Which leads us to the last and most common way for teachers to understand their legal rights: Find another teacher in your building who understands them better than you do. The most important aspect of teachers’ unions to the rank and file is the other teachers in their buildings who volunteer their time to help with union/contract issues. You often hear pundits and politicians railing against unions as harmful to education, but the vast majority of union leaders and workers are simply classroom teachers. Sure, American Federation of Teachers president Randi Weingarten gets a ton of press and is regularly quoted in the media, but your kid’s eighth-grade social studies teacher who also volunteers as his union’s grievance chair is much more significant to the other teachers in his building. Teachers aspiring to independence should definitely get to know their local leaders (at least know who they are) and attend union meetings to educate themselves on laws that should matter to them.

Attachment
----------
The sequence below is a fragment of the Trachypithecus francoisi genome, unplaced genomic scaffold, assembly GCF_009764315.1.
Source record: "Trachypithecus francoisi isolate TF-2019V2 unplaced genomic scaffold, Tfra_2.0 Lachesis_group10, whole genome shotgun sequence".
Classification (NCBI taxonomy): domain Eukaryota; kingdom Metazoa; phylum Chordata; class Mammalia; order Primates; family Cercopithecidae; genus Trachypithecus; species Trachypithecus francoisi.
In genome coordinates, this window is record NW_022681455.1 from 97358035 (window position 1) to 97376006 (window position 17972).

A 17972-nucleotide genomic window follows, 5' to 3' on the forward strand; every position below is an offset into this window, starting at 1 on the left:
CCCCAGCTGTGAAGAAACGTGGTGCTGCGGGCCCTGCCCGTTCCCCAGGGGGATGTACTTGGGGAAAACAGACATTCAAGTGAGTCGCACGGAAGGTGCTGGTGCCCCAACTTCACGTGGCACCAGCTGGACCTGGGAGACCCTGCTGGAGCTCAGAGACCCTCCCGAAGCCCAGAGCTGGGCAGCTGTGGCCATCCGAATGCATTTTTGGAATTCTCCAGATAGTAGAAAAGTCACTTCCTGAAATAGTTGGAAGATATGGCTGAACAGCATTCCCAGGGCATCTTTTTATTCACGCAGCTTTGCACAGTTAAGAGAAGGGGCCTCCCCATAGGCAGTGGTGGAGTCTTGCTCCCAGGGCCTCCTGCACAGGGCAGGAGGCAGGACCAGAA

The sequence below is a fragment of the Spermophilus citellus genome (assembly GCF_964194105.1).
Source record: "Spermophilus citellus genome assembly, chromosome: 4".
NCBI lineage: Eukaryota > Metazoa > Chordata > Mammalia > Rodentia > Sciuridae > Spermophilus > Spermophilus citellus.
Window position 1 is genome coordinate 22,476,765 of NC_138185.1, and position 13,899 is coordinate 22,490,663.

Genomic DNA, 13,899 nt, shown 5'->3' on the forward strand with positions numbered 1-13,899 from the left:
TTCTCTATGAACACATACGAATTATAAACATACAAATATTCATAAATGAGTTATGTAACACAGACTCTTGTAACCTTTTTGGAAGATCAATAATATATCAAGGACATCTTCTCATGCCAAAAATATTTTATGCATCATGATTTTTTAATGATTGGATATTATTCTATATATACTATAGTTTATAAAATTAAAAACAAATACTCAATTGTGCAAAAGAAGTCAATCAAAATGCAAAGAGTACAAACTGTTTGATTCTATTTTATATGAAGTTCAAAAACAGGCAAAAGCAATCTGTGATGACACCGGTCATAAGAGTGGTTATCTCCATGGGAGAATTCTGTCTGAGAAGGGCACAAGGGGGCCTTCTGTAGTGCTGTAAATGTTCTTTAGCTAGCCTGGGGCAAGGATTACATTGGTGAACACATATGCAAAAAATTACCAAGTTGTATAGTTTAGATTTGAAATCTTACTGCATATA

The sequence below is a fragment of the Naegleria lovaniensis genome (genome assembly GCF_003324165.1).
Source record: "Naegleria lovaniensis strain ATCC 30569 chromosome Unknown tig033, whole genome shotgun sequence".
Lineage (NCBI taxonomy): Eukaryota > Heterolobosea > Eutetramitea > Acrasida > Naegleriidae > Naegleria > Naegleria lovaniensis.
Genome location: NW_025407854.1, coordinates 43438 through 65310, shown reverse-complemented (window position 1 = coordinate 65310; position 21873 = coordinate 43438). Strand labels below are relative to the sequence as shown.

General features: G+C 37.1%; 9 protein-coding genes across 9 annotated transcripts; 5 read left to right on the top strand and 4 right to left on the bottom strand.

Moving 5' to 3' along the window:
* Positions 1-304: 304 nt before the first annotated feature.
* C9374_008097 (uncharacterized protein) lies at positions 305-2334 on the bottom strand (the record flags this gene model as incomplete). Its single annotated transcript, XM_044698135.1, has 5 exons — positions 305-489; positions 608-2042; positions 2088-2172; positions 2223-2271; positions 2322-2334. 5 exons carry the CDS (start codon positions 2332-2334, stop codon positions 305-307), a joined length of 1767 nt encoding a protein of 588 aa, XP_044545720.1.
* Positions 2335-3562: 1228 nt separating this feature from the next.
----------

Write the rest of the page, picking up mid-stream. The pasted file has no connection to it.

One last aspect of the law which teachers must learn—and arguably the most important—is collective bargaining law (or lack thereof) in their states. Illinois has one of the better collective bargaining laws in the country, especially on that which must be bargained with the “exclusive representative” of the teachers (the union, typically, as voted in by a district’s teachers. You can see the entire Labor Relations Act at this site). In Illinois, school districts are required to negotiate “terms and conditions of employment, including hours, wages, and other conditions of employment.” That’s a broad definition and includes much of what a teacher does. Basically, “other conditions of employment” means that Illinois teachers cannot simply be told what to do at the whim of a school board or administrator—any new aspects of the job shouldn’t be mandated to teachers, but bargained with the union.